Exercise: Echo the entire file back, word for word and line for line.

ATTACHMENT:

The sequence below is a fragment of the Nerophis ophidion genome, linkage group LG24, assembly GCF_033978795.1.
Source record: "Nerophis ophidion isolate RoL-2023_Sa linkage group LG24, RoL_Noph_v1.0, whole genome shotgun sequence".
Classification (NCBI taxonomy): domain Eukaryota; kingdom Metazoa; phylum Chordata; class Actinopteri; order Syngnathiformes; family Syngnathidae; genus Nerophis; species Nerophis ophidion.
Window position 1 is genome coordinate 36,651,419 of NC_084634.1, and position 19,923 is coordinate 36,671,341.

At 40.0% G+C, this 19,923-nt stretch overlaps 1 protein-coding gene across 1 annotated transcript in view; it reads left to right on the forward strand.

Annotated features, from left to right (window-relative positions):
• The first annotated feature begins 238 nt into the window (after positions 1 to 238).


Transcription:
The sequence below is a fragment of the Nerophis ophidion genome, linkage group LG24, assembly GCF_033978795.1.
Source record: "Nerophis ophidion isolate RoL-2023_Sa linkage group LG24, RoL_Noph_v1.0, whole genome shotgun sequence".
Classification (NCBI taxonomy): domain Eukaryota; kingdom Metazoa; phylum Chordata; class Actinopteri; order Syngnathiformes; family Syngnathidae; genus Nerophis; species Nerophis ophidion.
Window position 1 is genome coordinate 36,651,419 of NC_084634.1, and position 19,923 is coordinate 36,671,341.

At 40.0% G+C, this 19,923-nt stretch overlaps 1 protein-coding gene across 1 annotated transcript in view; it reads left to right on the forward strand.

Annotated features, from left to right (window-relative positions):
• The first annotated feature begins 238 nt into the window (after positions 1 to 238).